Now, his initial excitement had abandoned him, having morphed itself into a serious case of anxiety. What little remained of his fingernails had been further gnawed down far below the quick.

Standing up from his bed, he again chased stubborn wrinkles down his pant leg with the palm of his hand. Bustling with agitation, he strode back and forth through the ward several times before being hollered at to stop. Settling in front of the heavily barred window, he made a quick study of himself. It always surprised him how he looked. He felt years older.

A rub of dissatisfaction nudged him when he glanced down at his shoes. Years had gone by since he had used up the last of his shoe polish. He had no money to buy more. Surreptitiously, he scanned the room, eyeing up boots and shoes that sported a fresh polish. An expensive-looking pair of tooled-leather dress shoes caught his attention. Puffing on a rolled-up wad of newsprint, the retired barrister, Mr. Seymour, stood erect and unapproachable next to the supply room door. He stared vacantly at the impeccably folded, yellowed newspaper he read each and every afternoon at precisely four o’clock. Prominent red circles on the front page rallied deliriously around the bold black date: October 28, 1929.

“You going to the dance this afternoon, Mr. Seymour?” Jakie asked as he sidled over.

The older man’s walrus face clamped down menacingly. “Who wants to know?”

Jakie swallowed thickly, impotently extending his hand. “It’s Jakie, sir.”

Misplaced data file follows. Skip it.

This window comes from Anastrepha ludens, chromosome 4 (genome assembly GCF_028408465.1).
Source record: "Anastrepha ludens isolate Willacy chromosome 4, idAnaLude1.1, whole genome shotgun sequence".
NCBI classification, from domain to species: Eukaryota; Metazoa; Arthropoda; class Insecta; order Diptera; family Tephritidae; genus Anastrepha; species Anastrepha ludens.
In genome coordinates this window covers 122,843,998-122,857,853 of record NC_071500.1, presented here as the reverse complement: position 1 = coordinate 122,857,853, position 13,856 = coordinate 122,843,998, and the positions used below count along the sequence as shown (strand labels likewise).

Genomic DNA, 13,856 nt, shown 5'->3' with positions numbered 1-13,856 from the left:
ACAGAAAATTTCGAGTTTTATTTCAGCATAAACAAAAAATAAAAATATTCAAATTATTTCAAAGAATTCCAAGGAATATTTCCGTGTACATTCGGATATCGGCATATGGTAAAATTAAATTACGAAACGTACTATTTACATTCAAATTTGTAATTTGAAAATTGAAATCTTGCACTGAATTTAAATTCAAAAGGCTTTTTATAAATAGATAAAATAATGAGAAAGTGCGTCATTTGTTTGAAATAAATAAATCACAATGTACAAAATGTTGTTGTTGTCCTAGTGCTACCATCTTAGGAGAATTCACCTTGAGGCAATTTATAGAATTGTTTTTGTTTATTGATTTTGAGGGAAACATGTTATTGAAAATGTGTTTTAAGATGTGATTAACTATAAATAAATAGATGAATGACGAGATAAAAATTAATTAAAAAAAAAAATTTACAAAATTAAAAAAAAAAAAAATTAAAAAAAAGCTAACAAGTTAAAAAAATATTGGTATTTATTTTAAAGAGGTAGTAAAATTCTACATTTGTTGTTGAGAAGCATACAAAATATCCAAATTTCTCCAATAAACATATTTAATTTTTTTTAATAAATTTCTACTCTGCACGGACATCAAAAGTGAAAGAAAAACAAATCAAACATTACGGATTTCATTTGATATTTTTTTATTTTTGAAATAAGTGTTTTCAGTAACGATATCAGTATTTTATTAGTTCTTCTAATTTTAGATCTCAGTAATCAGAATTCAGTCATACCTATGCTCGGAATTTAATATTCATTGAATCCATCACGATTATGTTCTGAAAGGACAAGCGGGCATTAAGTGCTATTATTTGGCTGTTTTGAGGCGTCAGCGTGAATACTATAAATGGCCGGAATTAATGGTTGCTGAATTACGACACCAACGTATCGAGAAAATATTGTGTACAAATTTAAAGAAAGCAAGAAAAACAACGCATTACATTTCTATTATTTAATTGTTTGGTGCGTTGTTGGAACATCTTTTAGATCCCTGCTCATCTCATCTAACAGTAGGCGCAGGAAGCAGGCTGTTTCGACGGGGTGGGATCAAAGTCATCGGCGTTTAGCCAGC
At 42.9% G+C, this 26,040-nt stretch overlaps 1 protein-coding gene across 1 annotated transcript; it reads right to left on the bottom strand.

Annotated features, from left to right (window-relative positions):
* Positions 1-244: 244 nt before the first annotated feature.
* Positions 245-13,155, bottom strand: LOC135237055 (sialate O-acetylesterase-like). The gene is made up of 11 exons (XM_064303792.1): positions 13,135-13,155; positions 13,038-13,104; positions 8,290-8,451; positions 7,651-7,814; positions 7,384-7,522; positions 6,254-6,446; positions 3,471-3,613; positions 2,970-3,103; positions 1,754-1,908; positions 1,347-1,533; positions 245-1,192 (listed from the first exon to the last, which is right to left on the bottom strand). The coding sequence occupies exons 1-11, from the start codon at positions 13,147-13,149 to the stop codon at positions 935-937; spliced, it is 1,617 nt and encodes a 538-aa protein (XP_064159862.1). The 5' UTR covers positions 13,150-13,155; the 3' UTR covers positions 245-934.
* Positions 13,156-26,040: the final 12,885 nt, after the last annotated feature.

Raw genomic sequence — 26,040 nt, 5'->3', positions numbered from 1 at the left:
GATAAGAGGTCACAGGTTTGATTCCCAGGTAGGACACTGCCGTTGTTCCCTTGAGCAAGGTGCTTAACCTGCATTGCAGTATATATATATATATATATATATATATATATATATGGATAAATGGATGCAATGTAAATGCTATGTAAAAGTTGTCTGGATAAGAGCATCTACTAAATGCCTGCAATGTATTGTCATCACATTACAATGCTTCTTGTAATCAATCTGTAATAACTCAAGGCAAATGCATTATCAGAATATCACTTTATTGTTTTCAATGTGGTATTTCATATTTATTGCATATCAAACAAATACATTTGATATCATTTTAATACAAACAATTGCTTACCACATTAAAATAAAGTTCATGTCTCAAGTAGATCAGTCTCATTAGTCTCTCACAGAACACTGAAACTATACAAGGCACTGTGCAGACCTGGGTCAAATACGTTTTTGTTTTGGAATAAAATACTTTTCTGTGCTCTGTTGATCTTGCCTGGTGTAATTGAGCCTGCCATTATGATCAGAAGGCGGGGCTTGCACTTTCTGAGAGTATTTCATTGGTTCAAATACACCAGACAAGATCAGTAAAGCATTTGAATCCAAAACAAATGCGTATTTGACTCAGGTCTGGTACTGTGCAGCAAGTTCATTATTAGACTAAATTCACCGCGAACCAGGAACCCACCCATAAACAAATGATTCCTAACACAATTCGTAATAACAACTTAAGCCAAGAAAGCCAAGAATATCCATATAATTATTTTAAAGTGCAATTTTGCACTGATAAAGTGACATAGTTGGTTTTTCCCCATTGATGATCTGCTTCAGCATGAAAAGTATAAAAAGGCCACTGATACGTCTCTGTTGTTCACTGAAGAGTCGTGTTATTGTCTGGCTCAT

“Well, you can tell that nincompoop it’s none of his business!” Mr. Seymour bellowed.

Jakie jumped. “Sorry. I was just wondering—”

“Wondering what?”

“If ya were going…to the dance?” Jakie replied carefully.

“Then why not just ask?”

“Uh…I did ask.”

“Objection!” Mr. Seymour thundered. “Judge! The witness is blatantly lying on the stand.”

“But…I did ask,” Jakie protested.

“Overruled! Now what do you want?” He glowered down at Jakie expectantly.

“Uh, I was just wondering, sir, if you are going to the dance?”

The whiskery face pulled around to look at Jakie as if he had just materialized. “The dance?”

Jakie nodded slowly.

“Oh, I’ll go if there’s no way around it. Why do you people insist on pestering me about such things? Damn inconvenience on my time. I’m a busy man if you must know. A busy, busy man.”

Seeing the course of the conversation was working Mr. Seymour into an uncomplimentary lather, Jakie tried a different turn.

“That is a very nice jacket ya have on, Mr. Seymour. New, is it?”

“Same’s I wear every day,” the old barrister replied, eyeing him suspiciously.

“No! The same one?”

“Doubting my word then, are you, boy?” he challenged back.

Jakie shrunk. “Not a word of it, sir. Never! It just looks quite new.”

“It’s not, you ninny!”

“Maybe,” Jakie ventured tentatively, “maybe you’ve been slimming a bit then.”

Mr. Seymour brightened.